Adventures in Home Networking


Early last December we were fortunate enough to move into a brand new home which we bought off the plan – with a couple of slight alterations.  One of those alterations was to fully network all rooms with CAT-6 Ethernet, terminating in the garage with plenty of space for wall or rack mounts.

Network equipment in use:

2x HP 16 port gigabit switches
1x Netgear WLAN Router
1x Netgear Router
1x D-Link 5 port switch

The challenge, once we were established, was to effectively deploy the various bits of kit I have around the house to ensure that the network was as optimal as possible.

image

Above is a floor plan layout with relevant networking features overlaid on top.  Each blue square represents either a double or single Ethernet panel.

Networked (wired) devices:

1x NAS (providing Media Library support)
2x Towers (one headless, the other as a workstation)
3x Laptops (a netbook, an old Dell and an older Dell)
3x Media Boxes
1x Game console
1x BluRay player
Plus various 802.11a/b/g/n devices

Essentially, every room (except the bathrooms) benefits from at least one Ethernet port, which all terminate to a wall mount in the garage – and in most cases, to the same 16-port gigabit switch.  I’ve got a work bench in the garage, and I’ve run 10m of CAT-6 along the top of the wall and then daisy chained it to a D-Link 5-port gigabit switch with a floating 24” LCD monitor on an LCD mount.

The kitchen features a single port, and this is used by a tiny media box, connected to yet another 24” LCD which is fixed to a wall mount kit.  The TransACT FTTP box (exterior) provides both Internet and telephony, which conveniently routes through into the internal network.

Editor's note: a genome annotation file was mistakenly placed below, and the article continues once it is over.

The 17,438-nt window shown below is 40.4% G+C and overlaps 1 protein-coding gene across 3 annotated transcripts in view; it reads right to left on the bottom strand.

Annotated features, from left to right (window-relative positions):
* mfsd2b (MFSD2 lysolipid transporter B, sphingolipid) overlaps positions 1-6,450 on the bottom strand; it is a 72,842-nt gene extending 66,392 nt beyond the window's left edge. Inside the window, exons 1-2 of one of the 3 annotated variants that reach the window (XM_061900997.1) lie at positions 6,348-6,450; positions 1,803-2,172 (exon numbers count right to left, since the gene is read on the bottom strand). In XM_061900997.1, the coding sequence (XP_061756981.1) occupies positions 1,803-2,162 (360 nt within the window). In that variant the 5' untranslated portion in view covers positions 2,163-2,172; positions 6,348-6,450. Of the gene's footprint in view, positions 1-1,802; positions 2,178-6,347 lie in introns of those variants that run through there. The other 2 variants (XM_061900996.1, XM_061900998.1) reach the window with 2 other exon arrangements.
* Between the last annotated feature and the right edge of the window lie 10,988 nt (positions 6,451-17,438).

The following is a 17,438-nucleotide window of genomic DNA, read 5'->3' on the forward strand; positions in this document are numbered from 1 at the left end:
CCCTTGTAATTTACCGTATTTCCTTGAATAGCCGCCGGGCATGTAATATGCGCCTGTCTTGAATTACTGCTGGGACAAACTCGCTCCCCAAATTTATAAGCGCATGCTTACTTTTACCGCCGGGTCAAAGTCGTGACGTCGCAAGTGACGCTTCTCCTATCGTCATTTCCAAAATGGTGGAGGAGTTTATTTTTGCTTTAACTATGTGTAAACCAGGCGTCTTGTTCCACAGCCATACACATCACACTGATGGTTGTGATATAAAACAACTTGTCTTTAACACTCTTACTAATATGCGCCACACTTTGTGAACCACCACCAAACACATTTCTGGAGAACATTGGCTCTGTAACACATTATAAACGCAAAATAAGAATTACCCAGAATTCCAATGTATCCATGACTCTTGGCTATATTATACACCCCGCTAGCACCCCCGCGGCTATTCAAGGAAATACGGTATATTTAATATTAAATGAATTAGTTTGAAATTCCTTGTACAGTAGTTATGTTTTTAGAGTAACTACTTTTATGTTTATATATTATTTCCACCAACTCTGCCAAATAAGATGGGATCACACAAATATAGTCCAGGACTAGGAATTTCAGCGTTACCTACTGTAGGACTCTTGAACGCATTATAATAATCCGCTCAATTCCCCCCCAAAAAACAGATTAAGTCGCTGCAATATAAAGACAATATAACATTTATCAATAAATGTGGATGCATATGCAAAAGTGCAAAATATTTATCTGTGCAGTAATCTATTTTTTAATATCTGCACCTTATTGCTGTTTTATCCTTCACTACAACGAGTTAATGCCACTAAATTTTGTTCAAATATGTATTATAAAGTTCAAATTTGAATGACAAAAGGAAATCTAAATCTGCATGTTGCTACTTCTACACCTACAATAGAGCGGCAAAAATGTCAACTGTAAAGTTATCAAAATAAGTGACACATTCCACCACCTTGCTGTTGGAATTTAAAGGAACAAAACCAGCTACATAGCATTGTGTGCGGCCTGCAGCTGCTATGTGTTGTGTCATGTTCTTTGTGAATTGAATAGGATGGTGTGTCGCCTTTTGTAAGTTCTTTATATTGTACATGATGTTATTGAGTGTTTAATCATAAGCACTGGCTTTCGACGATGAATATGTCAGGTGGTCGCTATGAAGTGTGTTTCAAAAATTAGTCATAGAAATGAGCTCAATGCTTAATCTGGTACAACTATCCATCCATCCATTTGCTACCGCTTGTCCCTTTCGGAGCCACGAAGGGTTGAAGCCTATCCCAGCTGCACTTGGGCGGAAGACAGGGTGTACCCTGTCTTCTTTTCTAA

The big challenge was what to do with the dual port NAS and *seven* port server?  That’s a total of nine gigabit ports – the room we had designated as an office (but too small to be used as one) was wired with two dual socket ports, so I moved a second HP switch into the room and patched seven ports to it, daisy chaining it to one of the room’s sockets.  The remaining two ports were patched directly to the NAS and server, to bypass the switch.

In the actual office, the tower (2 gigabit ports) and laptop both get wired networking off the WLAN router which is located in that room, leaving a single port for the Polycom.

All in all, I’m quite happy with the current configuration.  Unless we decide to move rooms around, I think this will be the configuration moving forward.  What do you think?


About Rob Sanders

IT Professional and TOGAF 9 certified architect with nearly two decades of industry experience, 18 years in commercial software development and 11 years in IT consulting. Check out the "About Rob" page for more information.

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